Table of Contents

Handbook of Research on Crisis Leadership in Organizations

Handbook of Research on Crisis Leadership in Organizations

Elgar original reference

Edited by Andrew J. DuBrin

With contributions from many of the leading researchers in the field, the Handbook of Research on Crisis Leadership in Organizations summarizes much of the theory, research, and opinion about various facets of crisis leadership in order to advance this emerging field. It recognizes that crises have become an almost inevitable part of organizational life, and describes how leaders can facilitate people getting through the crisis.

Chapter 16: Preventing and managing leadership crises in nonprofit organizations

Eugene H. Fram

Subjects: business and management, organisational behaviour, politics and public policy, leadership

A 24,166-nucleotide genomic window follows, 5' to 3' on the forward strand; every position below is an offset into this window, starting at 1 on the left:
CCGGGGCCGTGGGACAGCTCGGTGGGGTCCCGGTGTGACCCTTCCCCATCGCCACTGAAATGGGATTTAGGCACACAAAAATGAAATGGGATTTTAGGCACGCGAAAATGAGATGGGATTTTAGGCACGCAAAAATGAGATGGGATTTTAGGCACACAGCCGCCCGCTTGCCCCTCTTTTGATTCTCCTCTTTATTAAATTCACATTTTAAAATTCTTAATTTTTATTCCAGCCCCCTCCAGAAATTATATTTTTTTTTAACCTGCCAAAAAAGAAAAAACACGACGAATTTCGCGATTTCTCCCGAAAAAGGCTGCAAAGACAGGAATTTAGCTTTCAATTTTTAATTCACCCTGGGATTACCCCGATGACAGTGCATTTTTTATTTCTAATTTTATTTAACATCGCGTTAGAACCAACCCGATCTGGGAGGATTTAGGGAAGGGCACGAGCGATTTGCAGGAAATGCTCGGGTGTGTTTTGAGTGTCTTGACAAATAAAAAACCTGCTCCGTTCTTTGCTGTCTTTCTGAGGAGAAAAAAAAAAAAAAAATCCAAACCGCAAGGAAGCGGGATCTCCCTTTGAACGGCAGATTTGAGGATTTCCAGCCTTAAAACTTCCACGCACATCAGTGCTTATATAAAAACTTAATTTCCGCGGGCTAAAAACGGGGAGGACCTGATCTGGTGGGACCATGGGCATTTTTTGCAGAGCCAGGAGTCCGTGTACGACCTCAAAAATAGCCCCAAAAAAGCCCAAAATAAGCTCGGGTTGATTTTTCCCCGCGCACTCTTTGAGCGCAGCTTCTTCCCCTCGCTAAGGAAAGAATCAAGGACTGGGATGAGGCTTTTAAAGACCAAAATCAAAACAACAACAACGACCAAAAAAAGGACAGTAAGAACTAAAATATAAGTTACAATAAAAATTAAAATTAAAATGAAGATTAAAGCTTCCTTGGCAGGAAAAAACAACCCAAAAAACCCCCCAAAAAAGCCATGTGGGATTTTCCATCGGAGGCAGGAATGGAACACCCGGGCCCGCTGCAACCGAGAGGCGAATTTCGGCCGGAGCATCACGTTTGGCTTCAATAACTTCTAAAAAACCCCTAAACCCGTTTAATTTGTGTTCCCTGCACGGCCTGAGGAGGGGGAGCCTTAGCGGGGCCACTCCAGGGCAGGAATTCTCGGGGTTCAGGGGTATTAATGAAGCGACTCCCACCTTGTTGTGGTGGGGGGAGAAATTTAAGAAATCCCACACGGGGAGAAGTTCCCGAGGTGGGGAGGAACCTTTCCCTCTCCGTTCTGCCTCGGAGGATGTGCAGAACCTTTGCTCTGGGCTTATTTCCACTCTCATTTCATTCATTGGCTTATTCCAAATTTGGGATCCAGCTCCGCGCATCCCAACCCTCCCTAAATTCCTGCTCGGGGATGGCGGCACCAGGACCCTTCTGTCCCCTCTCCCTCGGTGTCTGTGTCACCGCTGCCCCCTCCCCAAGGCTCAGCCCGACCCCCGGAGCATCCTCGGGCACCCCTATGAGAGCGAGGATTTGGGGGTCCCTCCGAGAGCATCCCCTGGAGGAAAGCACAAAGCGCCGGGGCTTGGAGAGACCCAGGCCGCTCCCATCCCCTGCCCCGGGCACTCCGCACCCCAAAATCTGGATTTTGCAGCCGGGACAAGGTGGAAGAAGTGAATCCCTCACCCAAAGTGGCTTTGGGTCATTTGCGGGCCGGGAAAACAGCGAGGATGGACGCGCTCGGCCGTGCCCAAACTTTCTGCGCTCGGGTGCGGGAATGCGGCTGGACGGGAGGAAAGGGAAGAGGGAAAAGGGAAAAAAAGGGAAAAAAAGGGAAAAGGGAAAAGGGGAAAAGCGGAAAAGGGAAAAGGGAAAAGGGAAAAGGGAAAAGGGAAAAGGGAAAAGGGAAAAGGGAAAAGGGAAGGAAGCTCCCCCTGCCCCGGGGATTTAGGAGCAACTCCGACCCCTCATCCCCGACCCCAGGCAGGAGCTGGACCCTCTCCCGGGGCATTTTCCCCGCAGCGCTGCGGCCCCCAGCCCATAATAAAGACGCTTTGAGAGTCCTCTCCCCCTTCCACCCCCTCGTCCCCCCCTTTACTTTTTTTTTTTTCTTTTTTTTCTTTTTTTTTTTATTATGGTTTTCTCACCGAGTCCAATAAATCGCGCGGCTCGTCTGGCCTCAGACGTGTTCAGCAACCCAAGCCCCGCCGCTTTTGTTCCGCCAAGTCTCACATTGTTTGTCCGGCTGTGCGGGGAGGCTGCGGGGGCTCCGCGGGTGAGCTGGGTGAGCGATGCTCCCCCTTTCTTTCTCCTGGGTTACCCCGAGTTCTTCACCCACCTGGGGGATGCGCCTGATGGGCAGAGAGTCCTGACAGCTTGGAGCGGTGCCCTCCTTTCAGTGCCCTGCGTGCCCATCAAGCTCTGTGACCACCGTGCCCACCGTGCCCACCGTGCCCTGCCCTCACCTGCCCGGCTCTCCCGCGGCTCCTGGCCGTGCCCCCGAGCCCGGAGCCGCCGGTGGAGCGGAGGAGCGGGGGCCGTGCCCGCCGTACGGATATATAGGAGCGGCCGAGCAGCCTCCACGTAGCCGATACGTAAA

Extract

When major crises occur in nonprofit organizations, the board of directors often has to assume an enlarged leadership position to move the organization out of the crisis. But the varied composition of nonprofit directors’ backgrounds, the different types of nonprofit boards (e.g. hospital vs. trade associations) and the range of capabilities of the directors to resolve crises can vary greatly. Board compositions vary because nonprofit board members frequently come from quite different professional, ethnic and political backgrounds. Nearly all are uncompensated volunteers whose primary interests are in their full-time occupations. Many look at their board service as an avocation, which also benefits the nation, community or industry. This diversity can hinder decision-making when the group faces a sudden or evolving leadership crisis. From a staff relationship perspective, the majority of board members serves for time-limited periods (usually two three year terms) and can be viewed by management and staff as being “temporary leaders,” who often may have little practical experience with the direct services offered by the organization. For example, an accountant can serve on the board of a health agency, with little knowledge of the internal challenges of the agency.

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